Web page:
CCAR Press is proud to be the ebook publisher of Cinema Judaica: The War Years, in partnership with Hebrew Union College-Jewish Institute of Religion, which organized the related exhibition. Though a departure from the usual books published by CCAR Press, this was a wonderful opportunity for collaboration with one of our Movement partners, and one that provides unique and fascinating educational content for our members and their communities. In anticipation of the launch of Cinema Judaica, we took the opportunity to sit down with the author, Ken Sutak. Cinema Judaica is available through iTunes or Amazon. Read Parts 1, 2, and 3 of this interview.
CCAR Press: What, then, do you think we can learn from Cinema Judaica, The War Years about Jewish identity?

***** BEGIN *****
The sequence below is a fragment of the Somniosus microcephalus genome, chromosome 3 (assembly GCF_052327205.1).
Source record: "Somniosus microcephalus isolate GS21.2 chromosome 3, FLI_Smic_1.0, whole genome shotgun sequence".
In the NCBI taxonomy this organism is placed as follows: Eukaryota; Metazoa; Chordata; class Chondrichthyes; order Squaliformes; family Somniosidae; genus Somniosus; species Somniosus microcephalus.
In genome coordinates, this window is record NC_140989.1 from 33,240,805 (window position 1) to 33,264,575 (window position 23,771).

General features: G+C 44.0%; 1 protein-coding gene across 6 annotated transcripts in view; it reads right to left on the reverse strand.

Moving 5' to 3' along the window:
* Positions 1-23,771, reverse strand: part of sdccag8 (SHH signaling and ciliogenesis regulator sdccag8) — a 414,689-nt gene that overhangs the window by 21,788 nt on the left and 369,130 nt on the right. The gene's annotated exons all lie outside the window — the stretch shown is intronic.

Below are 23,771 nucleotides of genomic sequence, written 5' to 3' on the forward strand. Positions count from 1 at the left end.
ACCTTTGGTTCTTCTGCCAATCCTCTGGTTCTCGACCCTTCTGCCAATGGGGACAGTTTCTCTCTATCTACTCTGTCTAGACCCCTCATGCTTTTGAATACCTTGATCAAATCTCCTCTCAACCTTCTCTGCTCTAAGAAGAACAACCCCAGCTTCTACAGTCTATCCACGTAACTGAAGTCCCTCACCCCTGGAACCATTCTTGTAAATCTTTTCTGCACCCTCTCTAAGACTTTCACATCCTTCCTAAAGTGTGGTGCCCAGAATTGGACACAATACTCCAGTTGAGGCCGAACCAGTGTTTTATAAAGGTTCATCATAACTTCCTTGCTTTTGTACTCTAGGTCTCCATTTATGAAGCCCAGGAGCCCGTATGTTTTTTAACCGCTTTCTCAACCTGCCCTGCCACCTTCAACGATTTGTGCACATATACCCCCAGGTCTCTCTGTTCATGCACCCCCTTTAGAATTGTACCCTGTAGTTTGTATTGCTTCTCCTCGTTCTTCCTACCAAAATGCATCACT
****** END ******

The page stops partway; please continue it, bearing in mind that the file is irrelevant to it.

Ken Sutak: Several things, I hope, but I will mention only the three that seem most apparent to me. First, that it is and was, from the inception of the American republic itself, an essential part of the overall basic American character, just as it is one of the glues that hold the many different threads that comprise the social fabric of America together. At no time was this clearer in our history—at least in retrospect—than during the War Years. This was especially true during that critical period of the Great Debate between isolationism and interventionism, when the fate of the remaining democracies including our own, along with the fate of the world, along with the fate of world Jewry, hung in the balance. Second, that the literary concept of the oppressed but steadfast Jewish female protagonist, which was very popular in mid-Nineteenth Century America thanks to one much-loved novel by Sir Walter Scott and his apparent inspiration, the Philadelphia benefactress Rebecca Gratz, was resurrected by American films and their underlying literary sources during the War Years. Moreover, that was done with considerable critical and commercial success. As a free society that tries to institutionalize equal rights, we have been enjoying the bountiful fruits of that revival ever since, but it began during World War II.